Matthew Broderick and even his interviewer, Alec Baldwin, revealed much about themselves and their careers in a freewheeling discussion on Saturday at Guild Hall that included some surprises and surprisingly candid insights on hits, flops, directors, and Marlon Brando. The talk was part of the Hamptons International Film Festival Conversations series.
Mr. Broderick, who has a house in Amagansett, has been in a vast assortment of films, including “War Games,” “Ferris Bueller’s Day Off,” “Glory,” “Election,” and the phenomenally successful play and movie remakes of “The Producers.”
The discussion actually was a conversation: unwieldy, funny, and candid at times, two actors basically shooting the breeze about their craft and recounting their experiences to each other while a packed audience looked on. “This is more about me, though,” Mr. Broderick joked at one point when Mr. Baldwin once again used his own experience as an introduction to a question. Later, when Mr. Broderick directed a question back to him, Mr. Baldwin parried with “but this is about you.”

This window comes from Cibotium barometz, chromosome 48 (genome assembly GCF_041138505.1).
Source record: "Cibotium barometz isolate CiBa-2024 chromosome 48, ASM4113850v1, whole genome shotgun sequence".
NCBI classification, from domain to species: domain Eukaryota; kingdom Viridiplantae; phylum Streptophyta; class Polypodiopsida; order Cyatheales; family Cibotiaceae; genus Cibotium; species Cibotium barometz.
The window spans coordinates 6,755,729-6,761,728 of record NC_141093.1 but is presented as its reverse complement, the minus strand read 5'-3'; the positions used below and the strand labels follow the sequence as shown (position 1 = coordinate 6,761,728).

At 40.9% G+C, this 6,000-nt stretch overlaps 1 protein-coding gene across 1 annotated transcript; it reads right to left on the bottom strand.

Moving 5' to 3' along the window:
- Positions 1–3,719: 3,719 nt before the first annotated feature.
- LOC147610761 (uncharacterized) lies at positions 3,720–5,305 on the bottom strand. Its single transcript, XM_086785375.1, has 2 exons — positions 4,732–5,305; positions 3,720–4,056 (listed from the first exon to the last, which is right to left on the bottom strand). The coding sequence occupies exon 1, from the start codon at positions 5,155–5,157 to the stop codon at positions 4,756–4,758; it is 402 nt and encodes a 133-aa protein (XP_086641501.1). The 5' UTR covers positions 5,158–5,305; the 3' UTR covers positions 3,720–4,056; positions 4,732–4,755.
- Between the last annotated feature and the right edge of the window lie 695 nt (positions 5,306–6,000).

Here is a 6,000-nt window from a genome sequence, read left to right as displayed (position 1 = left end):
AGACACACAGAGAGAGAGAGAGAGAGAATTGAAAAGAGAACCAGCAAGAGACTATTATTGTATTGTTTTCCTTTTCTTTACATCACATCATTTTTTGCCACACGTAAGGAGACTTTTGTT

Mr. Broderick grew up in an acting family. His father, James Broderick, who died at the age of 55, early in his son’s career, was most commonly known for his role as the father on the television series “Family.” At the time of his father’s death, Mr. Broderick had already broken through with roles in “Broadway Bound” on stage and the movie “War Games.” Still, he said, “I don’t remember that as a joyous time.” Mr. Baldwin said his father died at 55, also early in his own acting career.
According to Mr. Broderick, it was during the filming of “Ladyhawke” in 1985 when he finally felt he had arrived. “It was my first time overseas,” filming in Cinecitta studios in Rome. “I remember seeing Michelle Pfeiffer there leaning out a window I think with a cigarette. . . . She was so incredibly gorgeous in this Italian light and I thought, ‘I’ve made it.’ ”